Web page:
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There could be a 'Scoil Nua' in Gleann Rua by this time next year, as support for the national school converting into a Gaelscoil was strong at a public meeting held in the school on Monday last.
Speaking at the meeting, Mary Coffey said that the school is well situated and equipped to become a Gaelscoil and that the children will pick up the Irish language very easily.
She added that due credit must go to Michael O'Sullivan, a past pupil of Glenroe and the Principal of Shanballymore NS, who first thought of the idea of the school becoming a Gaelscoil and she said that it would bring the school full circle.
When Patrick Weston Joyce and Robert Dwyer Joyce were born in the 1800s, the Glenroe and Ballyorgan areas were strong Gaelic areas and she said that they should revert back to that and preserve that bit of local culture and heritage.
Ms Coffey said that when the school held their Irish day, it showed how quickly the children picked up their native tongue and if so much could be achieved in just one week, she said that the opportunities for a Gaelscoil are vast.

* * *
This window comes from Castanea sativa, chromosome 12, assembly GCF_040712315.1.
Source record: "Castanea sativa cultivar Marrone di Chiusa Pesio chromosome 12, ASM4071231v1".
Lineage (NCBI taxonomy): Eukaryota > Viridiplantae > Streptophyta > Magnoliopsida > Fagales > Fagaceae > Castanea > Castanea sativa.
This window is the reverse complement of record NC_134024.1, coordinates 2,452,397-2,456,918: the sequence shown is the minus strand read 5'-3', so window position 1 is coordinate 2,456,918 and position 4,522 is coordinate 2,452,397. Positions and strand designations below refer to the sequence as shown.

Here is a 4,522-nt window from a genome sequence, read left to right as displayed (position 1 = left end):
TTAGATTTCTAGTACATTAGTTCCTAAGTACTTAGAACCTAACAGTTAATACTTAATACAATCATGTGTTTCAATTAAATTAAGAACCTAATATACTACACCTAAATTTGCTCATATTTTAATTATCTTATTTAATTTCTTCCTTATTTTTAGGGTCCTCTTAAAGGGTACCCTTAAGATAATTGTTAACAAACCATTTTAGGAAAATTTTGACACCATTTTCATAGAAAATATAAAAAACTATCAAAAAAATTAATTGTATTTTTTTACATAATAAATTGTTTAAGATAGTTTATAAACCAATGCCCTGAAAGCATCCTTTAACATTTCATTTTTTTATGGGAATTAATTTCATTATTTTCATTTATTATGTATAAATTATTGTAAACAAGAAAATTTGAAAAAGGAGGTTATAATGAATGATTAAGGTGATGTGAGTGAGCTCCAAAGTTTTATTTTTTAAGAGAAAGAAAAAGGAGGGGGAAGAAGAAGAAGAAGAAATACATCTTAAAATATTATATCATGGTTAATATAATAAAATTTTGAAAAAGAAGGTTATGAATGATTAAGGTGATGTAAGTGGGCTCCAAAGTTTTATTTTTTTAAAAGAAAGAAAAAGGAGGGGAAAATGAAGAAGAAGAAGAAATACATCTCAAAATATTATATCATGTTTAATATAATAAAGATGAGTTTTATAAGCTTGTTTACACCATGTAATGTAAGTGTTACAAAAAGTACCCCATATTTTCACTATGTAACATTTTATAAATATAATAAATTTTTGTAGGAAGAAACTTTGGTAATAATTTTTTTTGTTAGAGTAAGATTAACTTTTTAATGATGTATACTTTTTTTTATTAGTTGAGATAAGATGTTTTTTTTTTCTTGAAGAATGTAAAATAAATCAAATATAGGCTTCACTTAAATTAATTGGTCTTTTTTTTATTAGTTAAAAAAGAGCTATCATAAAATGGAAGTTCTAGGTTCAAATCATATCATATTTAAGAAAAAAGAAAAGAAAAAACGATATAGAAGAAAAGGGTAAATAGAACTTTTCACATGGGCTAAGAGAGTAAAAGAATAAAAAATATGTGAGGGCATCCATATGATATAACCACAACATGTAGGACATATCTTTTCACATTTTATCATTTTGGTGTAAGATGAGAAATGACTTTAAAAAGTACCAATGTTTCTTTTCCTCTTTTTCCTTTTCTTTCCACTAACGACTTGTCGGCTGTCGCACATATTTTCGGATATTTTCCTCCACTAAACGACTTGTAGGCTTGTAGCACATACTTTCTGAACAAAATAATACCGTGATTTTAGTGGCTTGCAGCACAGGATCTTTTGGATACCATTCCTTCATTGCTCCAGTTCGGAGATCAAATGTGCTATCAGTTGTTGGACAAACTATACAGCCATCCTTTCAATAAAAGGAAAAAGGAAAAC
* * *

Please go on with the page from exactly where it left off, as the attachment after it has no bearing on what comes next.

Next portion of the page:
In order to retain its two teachers, the national school in Glenroe must have 20 pupils enrolled, and in a bid to secure those numbers and change the direction of the school, they are hoping to become a Gaelscoil.
The school currently has 14 pupils and Ms Coffey told the meeting that becoming a Gaelscoil could present a new beginning for the school.
"We need numbers on the rolls - we don't have a school if we don't have numbers on the rolls," she said.
Speaking about the advantages of being a Gaelscoil, Principal Michael Dennehy said that children who are fluent in Irish, achieve better academically, can learn a third and fourth language easier and it gives them a connection to their culture and heritage.
He pointed out that the nearest Gaelscoils are in Tipperary Town, Fermoy, Mallow and Newcastle West, so Glenroe would be ideally placed and he hopes that they would encompass a wide catchment area.
He explained that the Gaelic would come into the school on a phased basis with the junior infant classes starting first, before it is gently introduced to the school bit by bit and he hopes that the students will start speaking Irish in a natural and fluid way.
Nicola Dennehy said that anyone who might be interested in sending their children to the Gaelscoil could try it out with the free Easter Camp, which is being run from April 2-4 in the school from 10.30am until 2pm.
"The idea of the camp is to allow the kids to use Irish in a fun and conversational way," Nicola said.
She added that if it is successful, they hope to be able to build on it, as they are considering the possibility of a summer camp as well.
To find out more about the campaign to turn the national school into a Gaelscoil, people are welcome to pop into the school any time, or to call them on 063-86080.
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